Just a quick dogfish fishery news post for your Friday afternoon. NMFS has released the spiny dogfish quota for the 2012 fishing season, and as expected the quota has gone up. This year (starting May 1st) the dogfish quota will be set at 35.694 million lbs, with daily trip limits remaining the same as last year at 3,000 lbs. The rationale is that raising the quota while maintaining the status quo for daily trip limits will allow for a fishing season that doesn’t close as ridiculously quickly as last year’s. The agency’s scientists do caution that a dip in dogfish population is expected starting in 2014, because the dogfish reaching maturity then will be the offspring of the extreme low-recruitment years in the late 90s-early 2000s. If this increased quota manages to not crash the stock, it will bode well for the fishery’s bid (and very possible approval) for Marine Stewardship Council sustainability certification.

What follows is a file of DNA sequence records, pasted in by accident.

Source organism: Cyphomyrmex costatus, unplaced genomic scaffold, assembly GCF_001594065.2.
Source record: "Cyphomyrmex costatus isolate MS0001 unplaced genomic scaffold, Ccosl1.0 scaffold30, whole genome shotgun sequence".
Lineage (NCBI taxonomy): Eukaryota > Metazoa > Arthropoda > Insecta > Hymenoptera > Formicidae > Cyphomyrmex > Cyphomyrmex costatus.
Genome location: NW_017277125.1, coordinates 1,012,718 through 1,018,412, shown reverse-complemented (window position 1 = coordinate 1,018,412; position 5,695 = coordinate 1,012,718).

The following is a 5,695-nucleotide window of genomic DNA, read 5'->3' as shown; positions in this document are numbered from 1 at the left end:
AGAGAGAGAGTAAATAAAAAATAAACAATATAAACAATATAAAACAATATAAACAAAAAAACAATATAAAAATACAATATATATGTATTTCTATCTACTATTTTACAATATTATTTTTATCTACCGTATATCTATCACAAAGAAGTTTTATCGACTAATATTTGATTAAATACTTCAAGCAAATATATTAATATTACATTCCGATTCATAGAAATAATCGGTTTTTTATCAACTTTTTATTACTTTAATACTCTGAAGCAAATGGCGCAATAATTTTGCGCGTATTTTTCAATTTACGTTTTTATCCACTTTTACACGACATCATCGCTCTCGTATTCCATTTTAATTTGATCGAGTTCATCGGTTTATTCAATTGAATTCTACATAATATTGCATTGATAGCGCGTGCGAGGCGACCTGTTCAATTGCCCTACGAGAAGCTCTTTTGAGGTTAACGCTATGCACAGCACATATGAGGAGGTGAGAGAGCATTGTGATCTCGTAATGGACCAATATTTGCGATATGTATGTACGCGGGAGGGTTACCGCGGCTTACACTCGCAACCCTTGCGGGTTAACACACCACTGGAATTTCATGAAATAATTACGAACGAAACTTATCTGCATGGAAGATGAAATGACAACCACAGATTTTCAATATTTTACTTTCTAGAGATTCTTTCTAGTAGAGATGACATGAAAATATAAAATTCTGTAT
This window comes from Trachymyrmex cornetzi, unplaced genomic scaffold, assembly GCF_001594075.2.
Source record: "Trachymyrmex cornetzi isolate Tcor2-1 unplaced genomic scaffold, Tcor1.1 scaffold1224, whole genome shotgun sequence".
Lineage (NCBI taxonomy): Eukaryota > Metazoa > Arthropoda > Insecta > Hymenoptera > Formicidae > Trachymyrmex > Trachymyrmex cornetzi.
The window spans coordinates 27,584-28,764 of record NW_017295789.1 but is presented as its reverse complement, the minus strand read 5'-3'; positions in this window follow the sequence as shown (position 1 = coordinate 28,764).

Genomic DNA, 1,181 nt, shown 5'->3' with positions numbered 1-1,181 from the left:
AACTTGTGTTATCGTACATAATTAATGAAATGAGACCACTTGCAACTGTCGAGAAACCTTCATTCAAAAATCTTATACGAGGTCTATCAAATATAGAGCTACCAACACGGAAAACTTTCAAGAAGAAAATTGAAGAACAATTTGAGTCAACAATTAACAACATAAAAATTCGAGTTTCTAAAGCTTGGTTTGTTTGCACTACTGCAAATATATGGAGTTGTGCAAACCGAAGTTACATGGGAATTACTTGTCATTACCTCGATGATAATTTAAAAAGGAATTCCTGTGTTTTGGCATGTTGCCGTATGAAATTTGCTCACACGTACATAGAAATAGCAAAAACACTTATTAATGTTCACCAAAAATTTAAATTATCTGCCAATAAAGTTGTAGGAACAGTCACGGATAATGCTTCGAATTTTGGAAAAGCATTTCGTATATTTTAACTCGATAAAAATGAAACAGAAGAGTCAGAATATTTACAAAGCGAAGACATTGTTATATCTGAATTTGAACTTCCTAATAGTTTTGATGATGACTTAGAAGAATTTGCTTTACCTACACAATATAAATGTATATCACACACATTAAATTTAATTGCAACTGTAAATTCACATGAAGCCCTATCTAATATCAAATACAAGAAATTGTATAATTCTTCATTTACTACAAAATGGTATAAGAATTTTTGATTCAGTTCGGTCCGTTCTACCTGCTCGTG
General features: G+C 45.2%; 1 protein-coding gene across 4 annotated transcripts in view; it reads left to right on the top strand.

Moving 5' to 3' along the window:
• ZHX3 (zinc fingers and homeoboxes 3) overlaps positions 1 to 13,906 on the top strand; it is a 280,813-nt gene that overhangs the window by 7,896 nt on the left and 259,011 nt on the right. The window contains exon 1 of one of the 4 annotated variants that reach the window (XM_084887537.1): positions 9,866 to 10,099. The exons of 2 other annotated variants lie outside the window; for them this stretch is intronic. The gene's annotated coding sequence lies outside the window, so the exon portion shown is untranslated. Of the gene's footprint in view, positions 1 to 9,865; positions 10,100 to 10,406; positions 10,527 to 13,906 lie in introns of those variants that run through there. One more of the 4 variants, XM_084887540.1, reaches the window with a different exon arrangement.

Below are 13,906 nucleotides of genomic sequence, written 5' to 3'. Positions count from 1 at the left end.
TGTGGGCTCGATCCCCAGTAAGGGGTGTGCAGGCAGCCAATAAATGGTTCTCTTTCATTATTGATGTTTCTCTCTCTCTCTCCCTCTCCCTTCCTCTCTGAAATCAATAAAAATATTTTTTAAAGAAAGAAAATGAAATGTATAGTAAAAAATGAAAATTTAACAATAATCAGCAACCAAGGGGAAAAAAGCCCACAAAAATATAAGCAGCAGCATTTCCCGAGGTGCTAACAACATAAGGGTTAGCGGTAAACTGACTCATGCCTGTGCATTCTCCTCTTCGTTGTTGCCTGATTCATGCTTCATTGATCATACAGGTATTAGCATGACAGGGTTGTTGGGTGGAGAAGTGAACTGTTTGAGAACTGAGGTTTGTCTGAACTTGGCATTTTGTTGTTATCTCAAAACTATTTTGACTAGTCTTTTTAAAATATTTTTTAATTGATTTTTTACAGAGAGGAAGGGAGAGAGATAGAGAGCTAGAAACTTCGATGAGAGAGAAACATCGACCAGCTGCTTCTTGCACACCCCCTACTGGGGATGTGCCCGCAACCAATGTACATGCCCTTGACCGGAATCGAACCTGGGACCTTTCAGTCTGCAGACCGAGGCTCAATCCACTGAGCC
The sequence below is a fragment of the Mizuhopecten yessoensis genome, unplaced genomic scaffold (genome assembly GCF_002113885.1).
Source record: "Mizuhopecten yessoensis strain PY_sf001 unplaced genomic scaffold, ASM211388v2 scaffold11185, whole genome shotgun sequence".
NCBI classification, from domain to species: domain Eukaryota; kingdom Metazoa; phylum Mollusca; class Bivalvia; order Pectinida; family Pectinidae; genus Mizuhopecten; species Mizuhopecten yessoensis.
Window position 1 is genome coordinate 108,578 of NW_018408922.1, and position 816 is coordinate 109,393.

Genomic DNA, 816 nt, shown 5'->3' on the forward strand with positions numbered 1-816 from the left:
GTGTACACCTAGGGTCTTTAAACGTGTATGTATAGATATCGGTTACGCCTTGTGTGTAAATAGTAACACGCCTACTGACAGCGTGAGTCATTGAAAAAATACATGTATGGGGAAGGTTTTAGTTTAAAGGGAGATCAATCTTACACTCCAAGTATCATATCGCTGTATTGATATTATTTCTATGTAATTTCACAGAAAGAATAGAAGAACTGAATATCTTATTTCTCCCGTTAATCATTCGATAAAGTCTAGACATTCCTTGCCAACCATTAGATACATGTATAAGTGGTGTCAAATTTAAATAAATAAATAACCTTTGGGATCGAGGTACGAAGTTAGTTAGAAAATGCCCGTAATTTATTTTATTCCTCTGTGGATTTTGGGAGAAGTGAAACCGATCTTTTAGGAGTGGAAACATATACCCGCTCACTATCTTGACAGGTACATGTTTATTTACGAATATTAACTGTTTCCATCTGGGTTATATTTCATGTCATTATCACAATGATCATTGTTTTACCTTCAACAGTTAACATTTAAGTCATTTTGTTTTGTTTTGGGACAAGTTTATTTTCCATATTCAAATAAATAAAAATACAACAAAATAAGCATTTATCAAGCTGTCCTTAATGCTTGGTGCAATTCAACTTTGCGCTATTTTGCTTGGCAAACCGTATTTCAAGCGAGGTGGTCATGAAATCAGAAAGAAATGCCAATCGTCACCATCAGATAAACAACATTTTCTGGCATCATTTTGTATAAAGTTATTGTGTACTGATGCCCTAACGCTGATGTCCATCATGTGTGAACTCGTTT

This has all been made possible by a sudden and seemingly unrealistic increase in dogfish biomass in the late 2000s. One interesting theory for how this may have happened was presented at the AFS Southern Division Meeting (unfortunately, I couldn’t make it this year) by Ryan Knotek (check out the podcast of his talk). Basically, not all spiny dogfish are breeding at the same time, which may have staggered the reproductive output of the species and helped mitigate the effects of overfishing. It’s one of many shark talks (and other worthwhile fisheries science talks) available on SDAFS’ podcast page.